I wrote last year about our discovery of a flooded field a few blocks from our home that had frozen over, and how we visited it with ice skates. What made that experience so magical, I think, was the fact that we were always the only ones there, and no one ever told us to stop. I wrote then, "Sometimes there's just nobody around to say you can't do that." It is one of the perils of living here, to be sure, but there are those times when the pleasures of scofflawyering make up for it.
When the temperatures dipped down into the low teens in mid-December this year, we began hearing reports from friends and neighbors that the canals and ponds on Belle Isle had frozen, much earlier this year than in the past. On Christmas afternoon, with little else to do we threw our skates in the car and headed over to find the island empty and the water indeed frozen solid. So we skated:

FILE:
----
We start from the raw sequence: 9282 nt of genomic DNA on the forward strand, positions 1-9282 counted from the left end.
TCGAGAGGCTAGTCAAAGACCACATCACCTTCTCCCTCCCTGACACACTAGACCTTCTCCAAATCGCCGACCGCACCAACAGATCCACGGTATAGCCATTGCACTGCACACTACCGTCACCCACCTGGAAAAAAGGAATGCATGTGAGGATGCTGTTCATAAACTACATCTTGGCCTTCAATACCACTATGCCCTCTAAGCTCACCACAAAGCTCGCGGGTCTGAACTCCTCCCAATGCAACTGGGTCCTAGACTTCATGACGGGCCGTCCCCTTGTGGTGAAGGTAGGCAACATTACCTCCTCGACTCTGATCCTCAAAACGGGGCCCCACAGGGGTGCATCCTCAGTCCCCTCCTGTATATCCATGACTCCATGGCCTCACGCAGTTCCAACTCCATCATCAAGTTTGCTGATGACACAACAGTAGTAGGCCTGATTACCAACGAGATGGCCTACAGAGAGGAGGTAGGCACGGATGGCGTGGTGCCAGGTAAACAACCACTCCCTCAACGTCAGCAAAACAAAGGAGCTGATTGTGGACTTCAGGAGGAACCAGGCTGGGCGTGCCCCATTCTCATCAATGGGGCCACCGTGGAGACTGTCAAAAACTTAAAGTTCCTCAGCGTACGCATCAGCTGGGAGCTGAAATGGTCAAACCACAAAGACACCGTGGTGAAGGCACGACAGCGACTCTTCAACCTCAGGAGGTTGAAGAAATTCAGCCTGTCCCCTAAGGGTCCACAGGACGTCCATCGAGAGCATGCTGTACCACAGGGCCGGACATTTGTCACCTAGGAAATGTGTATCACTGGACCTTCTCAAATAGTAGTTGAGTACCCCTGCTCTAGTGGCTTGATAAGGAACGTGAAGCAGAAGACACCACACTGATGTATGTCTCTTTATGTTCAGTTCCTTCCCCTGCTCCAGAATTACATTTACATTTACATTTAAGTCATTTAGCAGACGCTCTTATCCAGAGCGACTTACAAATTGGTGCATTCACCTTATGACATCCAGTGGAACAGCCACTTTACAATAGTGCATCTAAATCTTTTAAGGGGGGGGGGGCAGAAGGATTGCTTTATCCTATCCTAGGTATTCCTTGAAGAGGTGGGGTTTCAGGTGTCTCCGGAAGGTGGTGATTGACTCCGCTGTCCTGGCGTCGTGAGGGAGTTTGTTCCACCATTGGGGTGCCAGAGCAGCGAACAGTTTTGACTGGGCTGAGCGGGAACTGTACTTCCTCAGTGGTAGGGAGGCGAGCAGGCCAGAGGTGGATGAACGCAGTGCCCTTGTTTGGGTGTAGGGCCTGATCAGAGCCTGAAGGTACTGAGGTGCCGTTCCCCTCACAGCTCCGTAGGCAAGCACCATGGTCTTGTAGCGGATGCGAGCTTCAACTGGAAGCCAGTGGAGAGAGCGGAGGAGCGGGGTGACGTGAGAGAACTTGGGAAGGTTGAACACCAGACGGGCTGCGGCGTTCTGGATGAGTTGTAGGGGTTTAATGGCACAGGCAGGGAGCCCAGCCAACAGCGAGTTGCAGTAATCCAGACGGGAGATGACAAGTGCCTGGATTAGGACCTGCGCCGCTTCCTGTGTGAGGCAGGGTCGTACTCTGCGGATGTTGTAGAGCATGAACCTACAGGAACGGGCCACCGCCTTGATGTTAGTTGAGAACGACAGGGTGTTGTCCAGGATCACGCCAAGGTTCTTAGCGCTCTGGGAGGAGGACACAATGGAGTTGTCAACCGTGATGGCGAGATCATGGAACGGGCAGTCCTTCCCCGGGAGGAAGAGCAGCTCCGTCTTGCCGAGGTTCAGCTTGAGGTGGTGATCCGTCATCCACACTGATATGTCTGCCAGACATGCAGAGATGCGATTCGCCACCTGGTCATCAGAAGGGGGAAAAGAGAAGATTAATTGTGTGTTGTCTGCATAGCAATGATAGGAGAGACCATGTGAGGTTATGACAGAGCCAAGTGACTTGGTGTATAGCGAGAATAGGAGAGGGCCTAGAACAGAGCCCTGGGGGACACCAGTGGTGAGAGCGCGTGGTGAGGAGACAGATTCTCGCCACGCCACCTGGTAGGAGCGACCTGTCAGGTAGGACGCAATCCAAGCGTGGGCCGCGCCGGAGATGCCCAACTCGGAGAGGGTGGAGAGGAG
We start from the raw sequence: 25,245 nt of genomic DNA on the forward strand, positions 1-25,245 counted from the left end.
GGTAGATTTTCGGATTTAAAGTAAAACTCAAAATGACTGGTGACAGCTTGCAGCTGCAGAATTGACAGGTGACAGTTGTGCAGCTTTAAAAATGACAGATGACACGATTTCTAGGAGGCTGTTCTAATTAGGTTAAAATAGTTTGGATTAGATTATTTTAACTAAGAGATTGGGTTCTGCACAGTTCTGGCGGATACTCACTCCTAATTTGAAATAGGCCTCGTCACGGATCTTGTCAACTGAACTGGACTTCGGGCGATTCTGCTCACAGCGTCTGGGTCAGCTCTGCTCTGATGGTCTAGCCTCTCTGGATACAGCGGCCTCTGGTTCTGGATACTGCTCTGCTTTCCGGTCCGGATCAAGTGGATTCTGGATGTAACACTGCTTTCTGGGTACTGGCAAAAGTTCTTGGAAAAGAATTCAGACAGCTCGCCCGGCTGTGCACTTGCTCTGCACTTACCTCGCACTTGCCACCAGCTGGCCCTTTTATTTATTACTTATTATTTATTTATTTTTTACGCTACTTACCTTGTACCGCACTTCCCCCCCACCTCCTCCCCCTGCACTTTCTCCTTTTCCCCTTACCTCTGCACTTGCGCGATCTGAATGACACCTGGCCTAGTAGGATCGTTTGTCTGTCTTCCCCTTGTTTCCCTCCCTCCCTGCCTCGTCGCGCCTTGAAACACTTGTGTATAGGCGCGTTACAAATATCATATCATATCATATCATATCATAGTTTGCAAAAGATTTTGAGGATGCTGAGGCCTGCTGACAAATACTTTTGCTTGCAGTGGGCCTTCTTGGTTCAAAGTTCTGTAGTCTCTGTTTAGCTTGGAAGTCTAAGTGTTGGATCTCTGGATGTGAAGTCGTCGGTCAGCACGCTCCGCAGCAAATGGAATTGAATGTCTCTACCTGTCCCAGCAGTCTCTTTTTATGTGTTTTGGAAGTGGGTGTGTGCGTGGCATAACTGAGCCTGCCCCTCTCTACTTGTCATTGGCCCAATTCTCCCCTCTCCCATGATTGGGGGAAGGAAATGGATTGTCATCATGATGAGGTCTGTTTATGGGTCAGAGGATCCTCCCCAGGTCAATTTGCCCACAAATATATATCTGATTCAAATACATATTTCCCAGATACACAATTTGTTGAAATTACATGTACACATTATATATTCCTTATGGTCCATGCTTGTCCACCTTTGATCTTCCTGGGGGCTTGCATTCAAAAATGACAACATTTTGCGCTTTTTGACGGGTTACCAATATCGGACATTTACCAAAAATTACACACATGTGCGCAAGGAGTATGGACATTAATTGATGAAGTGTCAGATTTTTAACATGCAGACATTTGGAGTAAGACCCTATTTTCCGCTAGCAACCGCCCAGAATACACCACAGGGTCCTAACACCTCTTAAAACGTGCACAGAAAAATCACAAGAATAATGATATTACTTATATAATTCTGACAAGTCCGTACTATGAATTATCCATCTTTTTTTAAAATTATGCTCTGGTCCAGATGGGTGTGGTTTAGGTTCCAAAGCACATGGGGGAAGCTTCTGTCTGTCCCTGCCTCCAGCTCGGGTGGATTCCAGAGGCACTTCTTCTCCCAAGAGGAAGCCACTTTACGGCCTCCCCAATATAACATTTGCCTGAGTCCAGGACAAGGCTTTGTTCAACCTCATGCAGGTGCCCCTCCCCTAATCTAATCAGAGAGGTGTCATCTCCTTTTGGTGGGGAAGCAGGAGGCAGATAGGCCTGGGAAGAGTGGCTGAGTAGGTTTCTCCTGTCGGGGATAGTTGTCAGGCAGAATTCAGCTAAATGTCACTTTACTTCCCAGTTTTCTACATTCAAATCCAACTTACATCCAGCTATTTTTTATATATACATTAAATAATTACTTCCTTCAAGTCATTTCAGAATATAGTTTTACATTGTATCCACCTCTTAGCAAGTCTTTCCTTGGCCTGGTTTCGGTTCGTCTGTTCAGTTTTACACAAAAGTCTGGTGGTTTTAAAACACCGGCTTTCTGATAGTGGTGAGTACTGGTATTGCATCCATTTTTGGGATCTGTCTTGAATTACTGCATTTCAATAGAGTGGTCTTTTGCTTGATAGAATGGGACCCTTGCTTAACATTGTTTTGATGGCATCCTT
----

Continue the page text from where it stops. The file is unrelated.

As we skated I thought about those people who paid for the privilege to elbow through one another in Rockefeller Center that I'd witnessed a few weeks back, and considered how skating in the wilds of Belle Isle suits my personality so much more. Where else but Detroit could you have this much fun with no one around, all in the shadow of a ramshackle building designed by one of the twentieth-century's greatest architects (Eero Saarinen's Flynn Pavilion)?
Belle Isle contains a series of ponds connected by canals. On our second trip we figured out how to navigate ourselves around the island using those canals; it is the sort of skating they do in the Netherlands, like in the stories we've read the kids with pictures of people dressed like their ancestors:
|Both pictures, from Marian King's Kees.|
(If we go on a warmer day, the Dutch costumes are definitely coming out of the closet).
Next we plan to explore the canals through the forests on the east side of the island, so stay tuned for more.